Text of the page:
Looking at a blanket of leaves over your backyard? The Nature Conservancy of Canada says there are a lot of good reasons to leave them there. Photo: Christopher Roden

Not looking forward to raking? Here’s why to leave the leaves

Nature Conservancy of Canada has good news for those who hate yard work

Every fall, people delight in the beautiful display of colour as trees go from green to stunning shades of red, yellow, and gold. However, the downside is that soon after comes the task of raking all those leaves.

Those looking to avoid – or at least delay – raking leaves can now cite the Nature Conservancy of Canada, which says we should let the leaves be.

Keeping a layer of leaves on the ground is a small act of conservation that can support backyard biodiversity in many ways, the not-for-profit land conservation group notes. Migratory birds and some butterflies head to warmer climes in the fall and winter, but many native insects (including pollinators) and other backyard wildlife, such as toads, hibernate through the winter, and can use some help from us.

“A couple of layers of leaves are good for pollinators, moths, and butterflies,” says spokesperson Andrew Holland. “It’s good for insects, which are an important food source for birds in the spring. …

“Having lots of species around is an indicator of the health of our neighbourhoods and communities.”

Leaves on the ground also helps improve the soil. As the leaves break down, they provide a natural mulch that enriches the soil. If you have too thick a layer of leaves, it can impact grass growth, but a light covering can improve the health of lawns and gardens.

“If you get a lot of leaves, put them under shrubs and trees away from the house, where they can protect the root systems of your grass and shrubs, and protect against the freeze-thaw cycle,” says Holland. “My mom is set in her ways and doesn’t like leaves, so we’ll blow them under shrubs, which is good for richness and helps stabilize the soil.”

He advises against leaving piles of leaves, but to just let them fall naturally, so as not to attract rats and mice.

The organization also encourages people not to clean up their gardens entirely, as plant stalks and dead branches provide important winter habitats for many creatures. Birds can also benefit from fruits and seeds left on trees, flowers, and shrubs, using them as a crucial food source to sustain them during winter.

Holland says that if you have a real Christmas tree, you can throw it in the backyard when the holidays are over.

“Birds can use it for warmth. That tree in the yard can be a warm habitat for some of those winter months. And some branches will break down and recycle back into your yard. Some people cut holes in the tree stump to accelerate the pace of decay as the tree breaks down.”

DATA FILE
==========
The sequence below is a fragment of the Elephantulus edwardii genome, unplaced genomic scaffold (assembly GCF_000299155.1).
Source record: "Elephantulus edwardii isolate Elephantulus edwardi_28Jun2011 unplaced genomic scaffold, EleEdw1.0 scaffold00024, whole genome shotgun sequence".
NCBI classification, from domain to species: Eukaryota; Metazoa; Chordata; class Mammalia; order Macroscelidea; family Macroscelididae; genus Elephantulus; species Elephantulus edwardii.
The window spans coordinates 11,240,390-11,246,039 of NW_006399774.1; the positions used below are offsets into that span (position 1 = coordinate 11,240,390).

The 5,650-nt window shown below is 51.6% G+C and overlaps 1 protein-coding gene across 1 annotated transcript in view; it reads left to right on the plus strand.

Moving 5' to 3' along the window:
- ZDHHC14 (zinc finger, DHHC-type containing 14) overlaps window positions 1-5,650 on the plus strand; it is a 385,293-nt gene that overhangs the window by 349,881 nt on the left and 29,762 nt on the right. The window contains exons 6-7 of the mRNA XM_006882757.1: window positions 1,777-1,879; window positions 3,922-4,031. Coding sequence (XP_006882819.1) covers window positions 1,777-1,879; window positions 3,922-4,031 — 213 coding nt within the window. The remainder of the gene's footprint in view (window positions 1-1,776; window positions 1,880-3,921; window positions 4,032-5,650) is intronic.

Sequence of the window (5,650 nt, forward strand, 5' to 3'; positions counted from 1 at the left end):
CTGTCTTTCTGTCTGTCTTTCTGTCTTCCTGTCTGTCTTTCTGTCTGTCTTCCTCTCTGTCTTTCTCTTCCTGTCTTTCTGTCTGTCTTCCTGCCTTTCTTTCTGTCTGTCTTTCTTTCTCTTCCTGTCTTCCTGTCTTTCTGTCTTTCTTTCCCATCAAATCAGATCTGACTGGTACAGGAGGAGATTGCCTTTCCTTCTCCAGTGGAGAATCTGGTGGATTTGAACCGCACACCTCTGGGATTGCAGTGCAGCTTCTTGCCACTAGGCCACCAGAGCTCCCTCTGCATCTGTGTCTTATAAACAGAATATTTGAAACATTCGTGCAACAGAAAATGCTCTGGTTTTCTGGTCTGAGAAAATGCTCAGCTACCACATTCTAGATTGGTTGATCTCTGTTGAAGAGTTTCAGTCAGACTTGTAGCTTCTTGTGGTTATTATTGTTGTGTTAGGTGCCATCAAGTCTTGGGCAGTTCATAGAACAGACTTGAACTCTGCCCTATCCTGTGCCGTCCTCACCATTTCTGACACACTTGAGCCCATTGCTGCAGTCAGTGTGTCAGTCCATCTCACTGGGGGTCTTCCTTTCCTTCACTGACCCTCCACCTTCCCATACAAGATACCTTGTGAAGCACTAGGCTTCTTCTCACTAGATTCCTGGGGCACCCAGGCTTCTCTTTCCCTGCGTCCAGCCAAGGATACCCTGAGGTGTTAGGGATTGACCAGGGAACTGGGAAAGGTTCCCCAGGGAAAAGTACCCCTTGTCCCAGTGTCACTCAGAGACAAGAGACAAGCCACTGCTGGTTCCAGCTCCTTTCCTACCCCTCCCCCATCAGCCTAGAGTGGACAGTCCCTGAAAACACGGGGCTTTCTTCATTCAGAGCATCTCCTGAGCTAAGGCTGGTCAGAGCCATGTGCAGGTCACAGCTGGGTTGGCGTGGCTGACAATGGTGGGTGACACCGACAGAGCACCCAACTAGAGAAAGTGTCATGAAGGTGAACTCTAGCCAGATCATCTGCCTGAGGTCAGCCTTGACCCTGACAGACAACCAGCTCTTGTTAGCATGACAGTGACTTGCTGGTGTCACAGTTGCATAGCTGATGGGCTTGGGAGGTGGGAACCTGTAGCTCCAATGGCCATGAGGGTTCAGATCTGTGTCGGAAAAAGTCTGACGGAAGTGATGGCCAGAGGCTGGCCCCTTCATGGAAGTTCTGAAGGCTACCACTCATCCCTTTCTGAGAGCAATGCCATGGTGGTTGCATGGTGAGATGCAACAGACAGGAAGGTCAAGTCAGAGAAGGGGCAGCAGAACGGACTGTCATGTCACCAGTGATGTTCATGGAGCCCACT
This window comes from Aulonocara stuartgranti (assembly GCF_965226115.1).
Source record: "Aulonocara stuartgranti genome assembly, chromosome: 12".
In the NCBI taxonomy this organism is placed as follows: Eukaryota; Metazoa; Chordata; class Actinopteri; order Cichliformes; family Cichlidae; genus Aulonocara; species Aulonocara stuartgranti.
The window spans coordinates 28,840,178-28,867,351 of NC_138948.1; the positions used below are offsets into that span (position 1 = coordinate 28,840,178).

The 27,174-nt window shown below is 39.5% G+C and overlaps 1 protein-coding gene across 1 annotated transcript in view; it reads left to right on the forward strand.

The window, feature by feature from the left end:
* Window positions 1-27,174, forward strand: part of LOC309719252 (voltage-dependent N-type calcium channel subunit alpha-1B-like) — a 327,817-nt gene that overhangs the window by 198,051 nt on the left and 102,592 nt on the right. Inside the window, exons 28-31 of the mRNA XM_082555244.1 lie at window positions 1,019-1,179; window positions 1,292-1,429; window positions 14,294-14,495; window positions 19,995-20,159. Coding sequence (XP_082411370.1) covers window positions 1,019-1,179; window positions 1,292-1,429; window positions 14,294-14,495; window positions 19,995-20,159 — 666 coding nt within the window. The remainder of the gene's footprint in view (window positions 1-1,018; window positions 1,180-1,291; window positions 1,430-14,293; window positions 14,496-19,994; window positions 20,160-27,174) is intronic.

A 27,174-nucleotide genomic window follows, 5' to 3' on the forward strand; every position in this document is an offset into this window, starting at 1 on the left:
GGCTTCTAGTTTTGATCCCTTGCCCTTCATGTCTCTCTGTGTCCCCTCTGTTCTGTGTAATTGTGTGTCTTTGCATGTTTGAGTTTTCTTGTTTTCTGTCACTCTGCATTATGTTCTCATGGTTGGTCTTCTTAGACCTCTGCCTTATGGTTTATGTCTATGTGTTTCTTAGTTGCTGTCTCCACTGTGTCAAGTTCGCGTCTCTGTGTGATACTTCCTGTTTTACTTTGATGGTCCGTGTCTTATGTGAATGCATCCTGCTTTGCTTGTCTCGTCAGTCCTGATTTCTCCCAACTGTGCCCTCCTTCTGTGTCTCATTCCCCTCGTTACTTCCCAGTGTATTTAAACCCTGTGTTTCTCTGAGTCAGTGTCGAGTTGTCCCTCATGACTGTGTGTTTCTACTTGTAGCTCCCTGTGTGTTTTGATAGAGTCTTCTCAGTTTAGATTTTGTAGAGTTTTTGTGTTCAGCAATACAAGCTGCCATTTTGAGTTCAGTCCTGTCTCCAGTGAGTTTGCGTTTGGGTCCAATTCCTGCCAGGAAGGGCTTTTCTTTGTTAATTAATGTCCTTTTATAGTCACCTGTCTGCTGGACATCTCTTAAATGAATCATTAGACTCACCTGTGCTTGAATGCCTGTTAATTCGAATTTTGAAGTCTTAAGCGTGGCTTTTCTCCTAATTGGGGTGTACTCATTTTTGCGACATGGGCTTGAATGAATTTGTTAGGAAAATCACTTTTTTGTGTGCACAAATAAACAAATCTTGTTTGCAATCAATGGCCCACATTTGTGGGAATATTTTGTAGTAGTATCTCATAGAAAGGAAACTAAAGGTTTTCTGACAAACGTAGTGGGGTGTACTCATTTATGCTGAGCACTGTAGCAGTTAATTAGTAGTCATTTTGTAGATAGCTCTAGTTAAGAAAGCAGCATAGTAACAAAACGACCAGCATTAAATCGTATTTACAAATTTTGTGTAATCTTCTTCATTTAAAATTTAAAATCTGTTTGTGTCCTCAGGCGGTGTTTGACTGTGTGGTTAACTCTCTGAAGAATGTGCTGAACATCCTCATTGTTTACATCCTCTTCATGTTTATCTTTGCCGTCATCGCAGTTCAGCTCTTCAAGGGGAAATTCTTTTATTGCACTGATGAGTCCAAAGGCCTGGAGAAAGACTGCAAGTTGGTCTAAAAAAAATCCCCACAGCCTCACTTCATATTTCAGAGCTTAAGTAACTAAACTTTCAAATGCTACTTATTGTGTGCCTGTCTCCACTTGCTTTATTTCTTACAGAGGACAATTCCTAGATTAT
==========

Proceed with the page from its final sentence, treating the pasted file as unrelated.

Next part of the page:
READ MORE: The many hats of a conservation officer

Holland admits that leaving the leaves might not work for all.

“I live on a corner lot with a storm drain out there, so I don’t want to have a bunch of leaves clog it up when there’s heavy rain and have water run up on neighbours’ properties. You have to exercise common sense. And clean up pine needles, because they’re very acidic and harmful for the soil.”

You may feel pressure from neighbours to have a pristine lawn, but he says leaving the leaves doesn’t mean never dealing with them. “By Mother’s Day, hopefully winter’s done, and you can pick up leaves for the spring yard cleanup.”



editorial@accjournal.ca

Like us on Facebook and follow us on Twitter

Get local stories you won't find anywhere else right to your inbox.
Sign up here

Just Posted

‘It’s been a great program’:New foreign worker requirements help Okanagan fruit industry

Biometric requirements began in late 2018, and will have long-term advantages for workers in Kelowna

Kelowna metropolitan area surges above 217,000 people: Report

Between 2018 and 2019, report said region had second highest population growth in BC

Kelowna RCMP issue 49 distracted driving, no seatbelt tickets in one afternoon

The enforcement action will continue throughout the week

Former Canadian Chief Justice Beverley McLachlin to visit Kelowna

Beverley McLachlin served as the 17th Chief Justice of Canada from 2000 to 2017

‘Share the love for your neighbourhood’: Kelowna looking for creative improvement ideas

A $1,500 grant towards a neighbourhood enhancement project is up for grabs

VIDEO: 7 things you need to know about the 2020 B.C. budget

Surplus of $227 million with big spending on infrastructure and capital projects

B.C. daredevil embraces ‘good times and bad ideas’

Spikes in the head, sword swallowing and a stapled body all in a day’s work

Apex Mountain hosting memorial run for Brayden Kuroda

Kuroda, a Penticton native and World Cup freestyle skier, passed away Monday night at the age of 19.

Johnny Cash and Waylon Jennings take spotlight in Vernon

Outlaw Country to revive classics of the Man in Black in March

Okanagan business throws bone to B.C. Alzheimer Society

T-Bone’s Fresh Meal Markets raised $11,000 for the society in December 2019

Man accused in Salmon Arm 7-Eleven fire pleads not guilty to breach of bail

Supreme Court trial will decide arson charges while Provincial Court will look at breach charge

Via Rail lays off 1,000 employees temporarily as anti-pipeline blockades drag on

The Crown corporation has suspended passenger trains on its Montreal-Toronto and Ottawa-Toronto

Johnny Cash takes centre stage in Okanagan

Outlaw Country to revive classics of the Man in Black in March

VIDEO: Knife-wielding man arrested after barricading himself in Lower Mainland Walmart

A man had barricaded himself in the freezer section of the fish area at a Walmart in Richmond

Most Read